Michael Ungar, director of the Resilience Research Center at Dalhousie University, describes how the coronavirus pandemic has exposed weaknesses in the way that companies have been doing business.
The pandemic has served to uncover a number of structural weaknesses that existed in the business world long before the current crisis. They include a lack of adequate healthcare coverage and the resulting vulnerability of many employees. Now, however, things could be about to change.
Up to now, the healthcare sector has been reluctant to engage in virtual counseling, with an insistence on face-to-face contact. Suddenly, with lockdowns and sheltering in place, that has become impossible, and the “old stodgy” systems are being discarded, Ungar says. “We had too many lawyers telling us the way businesses should be run,” he says. “Consequently, we were running scared and weren’t flexible.” Actions taken in response to the pandemic could nudge the healthcare industry toward a more open and agile model.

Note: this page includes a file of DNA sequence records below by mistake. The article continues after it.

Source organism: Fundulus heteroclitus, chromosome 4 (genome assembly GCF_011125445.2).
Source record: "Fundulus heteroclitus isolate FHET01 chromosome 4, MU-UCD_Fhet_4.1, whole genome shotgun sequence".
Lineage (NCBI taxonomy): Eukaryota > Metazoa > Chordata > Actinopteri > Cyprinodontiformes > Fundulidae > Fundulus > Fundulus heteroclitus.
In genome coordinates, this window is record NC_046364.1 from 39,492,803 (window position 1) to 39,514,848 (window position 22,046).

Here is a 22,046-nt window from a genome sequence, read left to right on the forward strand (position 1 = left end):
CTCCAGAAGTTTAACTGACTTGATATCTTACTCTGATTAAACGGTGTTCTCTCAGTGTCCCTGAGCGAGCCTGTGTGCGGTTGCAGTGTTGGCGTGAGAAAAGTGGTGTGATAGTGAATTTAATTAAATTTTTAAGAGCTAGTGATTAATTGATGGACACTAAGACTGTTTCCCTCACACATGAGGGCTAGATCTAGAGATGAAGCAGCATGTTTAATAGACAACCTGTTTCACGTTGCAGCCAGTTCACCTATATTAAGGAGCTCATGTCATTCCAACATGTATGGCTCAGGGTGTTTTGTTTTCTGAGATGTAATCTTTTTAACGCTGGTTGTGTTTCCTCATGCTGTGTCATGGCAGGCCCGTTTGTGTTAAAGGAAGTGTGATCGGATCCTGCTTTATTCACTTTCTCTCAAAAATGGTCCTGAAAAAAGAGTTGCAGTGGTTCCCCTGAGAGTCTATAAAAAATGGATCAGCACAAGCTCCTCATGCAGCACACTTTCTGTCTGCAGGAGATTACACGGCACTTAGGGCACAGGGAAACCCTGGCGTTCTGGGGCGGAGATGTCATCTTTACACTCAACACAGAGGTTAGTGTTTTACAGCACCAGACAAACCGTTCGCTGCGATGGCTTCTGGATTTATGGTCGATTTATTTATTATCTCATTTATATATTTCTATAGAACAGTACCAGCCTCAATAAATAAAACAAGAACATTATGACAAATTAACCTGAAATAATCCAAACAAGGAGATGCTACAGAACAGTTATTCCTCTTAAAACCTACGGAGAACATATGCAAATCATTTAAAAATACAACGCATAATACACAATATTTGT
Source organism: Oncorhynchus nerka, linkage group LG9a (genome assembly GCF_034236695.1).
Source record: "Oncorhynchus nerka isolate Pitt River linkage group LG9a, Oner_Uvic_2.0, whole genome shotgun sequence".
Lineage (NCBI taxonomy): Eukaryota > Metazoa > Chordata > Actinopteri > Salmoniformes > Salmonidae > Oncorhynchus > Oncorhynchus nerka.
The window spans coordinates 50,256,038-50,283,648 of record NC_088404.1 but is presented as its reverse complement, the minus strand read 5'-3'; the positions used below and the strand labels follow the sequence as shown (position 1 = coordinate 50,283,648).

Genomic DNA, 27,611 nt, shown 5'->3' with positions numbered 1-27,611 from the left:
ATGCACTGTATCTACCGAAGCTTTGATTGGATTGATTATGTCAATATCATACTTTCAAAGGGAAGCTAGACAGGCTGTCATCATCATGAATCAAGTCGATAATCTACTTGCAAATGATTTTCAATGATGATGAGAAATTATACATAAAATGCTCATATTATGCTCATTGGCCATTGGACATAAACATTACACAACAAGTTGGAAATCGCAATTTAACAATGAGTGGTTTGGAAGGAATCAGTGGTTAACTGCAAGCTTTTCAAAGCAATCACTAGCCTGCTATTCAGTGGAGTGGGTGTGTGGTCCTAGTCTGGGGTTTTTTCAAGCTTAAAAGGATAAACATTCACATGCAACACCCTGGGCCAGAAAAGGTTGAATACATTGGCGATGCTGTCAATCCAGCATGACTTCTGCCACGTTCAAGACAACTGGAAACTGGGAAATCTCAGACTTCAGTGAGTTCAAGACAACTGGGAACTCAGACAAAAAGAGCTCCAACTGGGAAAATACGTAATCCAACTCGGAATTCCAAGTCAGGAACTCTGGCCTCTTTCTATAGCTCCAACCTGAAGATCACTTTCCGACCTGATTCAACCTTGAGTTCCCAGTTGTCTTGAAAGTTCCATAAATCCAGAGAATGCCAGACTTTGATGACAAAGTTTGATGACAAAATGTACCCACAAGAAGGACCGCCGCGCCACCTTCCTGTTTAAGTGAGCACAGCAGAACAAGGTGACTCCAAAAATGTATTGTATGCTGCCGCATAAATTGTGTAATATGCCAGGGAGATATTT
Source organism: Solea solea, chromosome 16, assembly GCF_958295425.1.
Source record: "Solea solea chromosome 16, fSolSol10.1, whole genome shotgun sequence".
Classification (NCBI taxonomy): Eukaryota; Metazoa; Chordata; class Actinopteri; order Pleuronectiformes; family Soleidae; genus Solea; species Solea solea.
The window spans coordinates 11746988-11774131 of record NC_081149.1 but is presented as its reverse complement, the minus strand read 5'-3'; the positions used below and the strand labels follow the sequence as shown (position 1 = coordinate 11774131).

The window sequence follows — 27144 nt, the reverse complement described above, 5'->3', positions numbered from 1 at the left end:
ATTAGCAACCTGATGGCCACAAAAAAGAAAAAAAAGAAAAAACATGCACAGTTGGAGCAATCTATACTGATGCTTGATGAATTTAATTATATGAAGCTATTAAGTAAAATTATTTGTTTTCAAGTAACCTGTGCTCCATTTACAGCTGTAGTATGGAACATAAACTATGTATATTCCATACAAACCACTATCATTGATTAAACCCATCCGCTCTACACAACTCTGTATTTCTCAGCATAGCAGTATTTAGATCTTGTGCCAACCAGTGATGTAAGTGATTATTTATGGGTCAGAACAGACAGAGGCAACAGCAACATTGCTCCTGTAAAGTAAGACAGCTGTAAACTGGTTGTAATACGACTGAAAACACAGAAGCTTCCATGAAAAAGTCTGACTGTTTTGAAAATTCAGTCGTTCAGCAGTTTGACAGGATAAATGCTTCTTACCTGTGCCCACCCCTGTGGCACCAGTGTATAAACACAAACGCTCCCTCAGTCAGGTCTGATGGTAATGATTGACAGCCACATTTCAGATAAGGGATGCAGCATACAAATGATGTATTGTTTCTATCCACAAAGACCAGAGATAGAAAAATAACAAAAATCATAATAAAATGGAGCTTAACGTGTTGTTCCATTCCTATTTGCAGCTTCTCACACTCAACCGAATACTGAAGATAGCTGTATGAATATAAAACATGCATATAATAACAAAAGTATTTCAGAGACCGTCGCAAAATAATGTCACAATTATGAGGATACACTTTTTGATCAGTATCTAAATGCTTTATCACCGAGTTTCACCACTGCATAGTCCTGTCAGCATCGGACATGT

Also ripe for change are traditional work schedules. Employers might no longer insist that everyone be in the office at the same time, with the goal of reducing highway and infrastructure congestion during rush hours. Employees, for their part, might have to display a similar degree of flexibility, agreeing to take on different tasks and technologies, and alternating between working at the office and at home.
Such approaches call for an individualized approach to the workforce, but Ungar believes the challenge is solvable. Production-line responsibilities are often locked into place, but the same isn’t true for most office work.
Expect also to see a “tectonic” shift in the way consumers shop, says Ungar. Many of those who hadn’t previously ordered groceries online are now sold on the option, and will continue to make use of it in the months and years ahead.
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